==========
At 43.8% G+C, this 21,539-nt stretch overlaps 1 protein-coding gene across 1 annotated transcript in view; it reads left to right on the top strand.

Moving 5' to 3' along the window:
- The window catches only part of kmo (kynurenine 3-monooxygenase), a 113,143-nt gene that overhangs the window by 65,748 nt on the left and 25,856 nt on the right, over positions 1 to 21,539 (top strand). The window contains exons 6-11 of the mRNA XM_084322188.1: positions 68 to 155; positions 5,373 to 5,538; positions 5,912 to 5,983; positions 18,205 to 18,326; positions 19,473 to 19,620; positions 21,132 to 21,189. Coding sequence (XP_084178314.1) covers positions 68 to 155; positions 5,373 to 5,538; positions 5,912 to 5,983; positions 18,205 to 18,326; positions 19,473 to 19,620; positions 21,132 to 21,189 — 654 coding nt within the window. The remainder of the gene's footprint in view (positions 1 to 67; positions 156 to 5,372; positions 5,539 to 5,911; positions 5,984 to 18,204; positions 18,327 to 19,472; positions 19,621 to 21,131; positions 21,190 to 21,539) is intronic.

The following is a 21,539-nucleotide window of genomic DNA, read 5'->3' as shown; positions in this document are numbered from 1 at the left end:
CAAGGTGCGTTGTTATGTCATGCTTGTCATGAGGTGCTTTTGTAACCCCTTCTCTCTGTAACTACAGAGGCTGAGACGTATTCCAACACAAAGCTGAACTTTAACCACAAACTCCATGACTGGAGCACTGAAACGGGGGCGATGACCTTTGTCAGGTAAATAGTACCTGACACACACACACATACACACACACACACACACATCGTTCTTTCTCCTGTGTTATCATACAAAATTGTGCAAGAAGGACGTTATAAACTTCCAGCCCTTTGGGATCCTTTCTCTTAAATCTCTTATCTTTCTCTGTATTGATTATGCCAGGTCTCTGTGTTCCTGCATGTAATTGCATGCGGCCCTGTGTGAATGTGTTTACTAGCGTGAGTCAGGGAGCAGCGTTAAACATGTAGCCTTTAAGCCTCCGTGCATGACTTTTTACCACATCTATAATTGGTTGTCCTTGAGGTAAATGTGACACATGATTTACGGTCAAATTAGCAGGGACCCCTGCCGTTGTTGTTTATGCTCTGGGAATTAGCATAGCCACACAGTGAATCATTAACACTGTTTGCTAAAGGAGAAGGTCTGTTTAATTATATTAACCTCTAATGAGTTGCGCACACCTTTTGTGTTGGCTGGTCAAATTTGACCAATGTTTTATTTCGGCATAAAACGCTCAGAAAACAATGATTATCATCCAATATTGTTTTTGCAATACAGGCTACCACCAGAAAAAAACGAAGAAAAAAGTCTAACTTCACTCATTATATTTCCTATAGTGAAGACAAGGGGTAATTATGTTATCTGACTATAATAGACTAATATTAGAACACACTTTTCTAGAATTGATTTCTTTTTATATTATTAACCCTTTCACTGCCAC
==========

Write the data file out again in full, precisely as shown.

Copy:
At 43.8% G+C, this 21,539-nt stretch overlaps 1 protein-coding gene across 1 annotated transcript in view; it reads left to right on the top strand.

Moving 5' to 3' along the window:
- The window catches only part of kmo (kynurenine 3-monooxygenase), a 113,143-nt gene that overhangs the window by 65,748 nt on the left and 25,856 nt on the right, over positions 1 to 21,539 (top strand). The window contains exons 6-11 of the mRNA XM_084322188.1: positions 68 to 155; positions 5,373 to 5,538; positions 5,912 to 5,983; positions 18,205 to 18,326; positions 19,473 to 19,620; positions 21,132 to 21,189. Coding sequence (XP_084178314.1) covers positions 68 to 155; positions 5,373 to 5,538; positions 5,912 to 5,983; positions 18,205 to 18,326; positions 19,473 to 19,620; positions 21,132 to 21,189 — 654 coding nt within the window. The remainder of the gene's footprint in view (positions 1 to 67; positions 156 to 5,372; positions 5,539 to 5,911; positions 5,984 to 18,204; positions 18,327 to 19,472; positions 19,621 to 21,131; positions 21,190 to 21,539) is intronic.

The following is a 21,539-nucleotide window of genomic DNA, read 5'->3' as shown; positions in this document are numbered from 1 at the left end:
CAAGGTGCGTTGTTATGTCATGCTTGTCATGAGGTGCTTTTGTAACCCCTTCTCTCTGTAACTACAGAGGCTGAGACGTATTCCAACACAAAGCTGAACTTTAACCACAAACTCCATGACTGGAGCACTGAAACGGGGGCGATGACCTTTGTCAGGTAAATAGTACCTGACACACACACACATACACACACACACACACACATCGTTCTTTCTCCTGTGTTATCATACAAAATTGTGCAAGAAGGACGTTATAAACTTCCAGCCCTTTGGGATCCTTTCTCTTAAATCTCTTATCTTTCTCTGTATTGATTATGCCAGGTCTCTGTGTTCCTGCATGTAATTGCATGCGGCCCTGTGTGAATGTGTTTACTAGCGTGAGTCAGGGAGCAGCGTTAAACATGTAGCCTTTAAGCCTCCGTGCATGACTTTTTACCACATCTATAATTGGTTGTCCTTGAGGTAAATGTGACACATGATTTACGGTCAAATTAGCAGGGACCCCTGCCGTTGTTGTTTATGCTCTGGGAATTAGCATAGCCACACAGTGAATCATTAACACTGTTTGCTAAAGGAGAAGGTCTGTTTAATTATATTAACCTCTAATGAGTTGCGCACACCTTTTGTGTTGGCTGGTCAAATTTGACCAATGTTTTATTTCGGCATAAAACGCTCAGAAAACAATGATTATCATCCAATATTGTTTTTGCAATACAGGCTACCACCAGAAAAAAACGAAGAAAAAAGTCTAACTTCACTCATTATATTTCCTATAGTGAAGACAAGGGGTAATTATGTTATCTGACTATAATAGACTAATATTAGAACACACTTTTCTAGAATTGATTTCTTTTTATATTATTAACCCTTTCACTGCCAC